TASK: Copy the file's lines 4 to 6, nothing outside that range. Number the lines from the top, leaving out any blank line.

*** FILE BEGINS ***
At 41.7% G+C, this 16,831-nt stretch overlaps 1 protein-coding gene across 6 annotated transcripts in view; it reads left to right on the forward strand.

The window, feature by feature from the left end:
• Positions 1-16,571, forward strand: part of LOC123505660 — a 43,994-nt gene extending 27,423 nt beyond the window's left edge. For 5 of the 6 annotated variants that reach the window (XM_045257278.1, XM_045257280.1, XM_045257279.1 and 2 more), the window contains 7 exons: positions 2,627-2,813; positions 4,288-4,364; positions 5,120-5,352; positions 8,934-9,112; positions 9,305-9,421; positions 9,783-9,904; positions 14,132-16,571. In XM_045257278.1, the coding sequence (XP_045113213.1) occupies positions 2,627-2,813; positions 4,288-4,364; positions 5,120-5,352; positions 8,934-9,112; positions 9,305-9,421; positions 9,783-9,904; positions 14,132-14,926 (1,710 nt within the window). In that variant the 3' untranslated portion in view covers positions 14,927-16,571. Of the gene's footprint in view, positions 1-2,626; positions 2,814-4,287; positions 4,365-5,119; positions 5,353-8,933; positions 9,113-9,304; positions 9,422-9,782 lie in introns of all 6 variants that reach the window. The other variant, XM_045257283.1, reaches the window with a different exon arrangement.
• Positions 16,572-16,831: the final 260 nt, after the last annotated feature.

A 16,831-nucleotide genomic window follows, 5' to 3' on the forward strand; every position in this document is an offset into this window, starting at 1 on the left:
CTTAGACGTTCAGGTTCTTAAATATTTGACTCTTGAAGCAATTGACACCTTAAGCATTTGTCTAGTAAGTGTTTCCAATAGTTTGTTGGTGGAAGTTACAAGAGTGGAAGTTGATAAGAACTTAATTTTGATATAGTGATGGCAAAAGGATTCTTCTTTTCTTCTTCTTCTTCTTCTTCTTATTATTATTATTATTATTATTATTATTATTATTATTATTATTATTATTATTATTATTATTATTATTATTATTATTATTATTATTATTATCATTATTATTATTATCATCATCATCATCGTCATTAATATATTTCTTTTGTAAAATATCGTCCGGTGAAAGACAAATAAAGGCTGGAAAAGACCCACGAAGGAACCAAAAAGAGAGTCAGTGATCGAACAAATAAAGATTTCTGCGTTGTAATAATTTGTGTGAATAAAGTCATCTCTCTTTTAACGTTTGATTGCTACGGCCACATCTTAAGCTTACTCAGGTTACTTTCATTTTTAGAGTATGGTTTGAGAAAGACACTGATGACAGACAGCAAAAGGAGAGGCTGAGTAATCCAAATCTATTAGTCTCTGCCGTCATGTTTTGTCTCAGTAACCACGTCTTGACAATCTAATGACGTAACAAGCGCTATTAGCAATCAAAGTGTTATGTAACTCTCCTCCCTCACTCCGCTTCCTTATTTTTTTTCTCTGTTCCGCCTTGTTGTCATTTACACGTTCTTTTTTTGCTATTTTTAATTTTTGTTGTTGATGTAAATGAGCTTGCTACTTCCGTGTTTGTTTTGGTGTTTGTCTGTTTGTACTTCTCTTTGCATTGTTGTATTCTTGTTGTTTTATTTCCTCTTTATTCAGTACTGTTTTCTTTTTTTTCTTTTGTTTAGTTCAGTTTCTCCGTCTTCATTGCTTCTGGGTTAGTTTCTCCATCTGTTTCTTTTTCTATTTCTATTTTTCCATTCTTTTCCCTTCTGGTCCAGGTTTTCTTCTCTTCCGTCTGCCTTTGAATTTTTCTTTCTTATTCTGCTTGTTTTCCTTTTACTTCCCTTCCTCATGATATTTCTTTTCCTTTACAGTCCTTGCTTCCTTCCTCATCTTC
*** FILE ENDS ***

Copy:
• Positions 16,572-16,831: the final 260 nt, after the last annotated feature.

A 16,831-nucleotide genomic window follows, 5' to 3' on the forward strand; every position in this document is an offset into this window, starting at 1 on the left:
CTTAGACGTTCAGGTTCTTAAATATTTGACTCTTGAAGCAATTGACACCTTAAGCATTTGTCTAGTAAGTGTTTCCAATAGTTTGTTGGTGGAAGTTACAAGAGTGGAAGTTGATAAGAACTTAATTTTGATATAGTGATGGCAAAAGGATTCTTCTTTTCTTCTTCTTCTTCTTCTTCTTATTATTATTATTATTATTATTATTATTATTATTATTATTATTATTATTATTATTATTATTATTATTATTATTATTATTATTATTATTATCATTATTATTATTATCATCATCATCATCGTCATTAATATATTTCTTTTGTAAAATATCGTCCGGTGAAAGACAAATAAAGGCTGGAAAAGACCCACGAAGGAACCAAAAAGAGAGTCAGTGATCGAACAAATAAAGATTTCTGCGTTGTAATAATTTGTGTGAATAAAGTCATCTCTCTTTTAACGTTTGATTGCTACGGCCACATCTTAAGCTTACTCAGGTTACTTTCATTTTTAGAGTATGGTTTGAGAAAGACACTGATGACAGACAGCAAAAGGAGAGGCTGAGTAATCCAAATCTATTAGTCTCTGCCGTCATGTTTTGTCTCAGTAACCACGTCTTGACAATCTAATGACGTAACAAGCGCTATTAGCAATCAAAGTGTTATGTAACTCTCCTCCCTCACTCCGCTTCCTTATTTTTTTTCTCTGTTCCGCCTTGTTGTCATTTACACGTTCTTTTTTTGCTATTTTTAATTTTTGTTGTTGATGTAAATGAGCTTGCTACTTCCGTGTTTGTTTTGGTGTTTGTCTGTTTGTACTTCTCTTTGCATTGTTGTATTCTTGTTGTTTTATTTCCTCTTTATTCAGTACTGTTTTCTTTTTTTTCTTTTGTTTAGTTCAGTTTCTCCGTCTTCATTGCTTCTGGGTTAGTTTCTCCATCTGTTTCTTTTTCTATTTCTATTTTTCCATTCTTTTCCCTTCTGGTCCAGGTTTTCTTCTCTTCCGTCTGCCTTTGAATTTTTCTTTCTTATTCTGCTTGTTTTCCTTTTACTTCCCTTCCTCATGATATTTCTTTTCCTTTACAGTCCTTGCTTCCTTCCTCATCTTC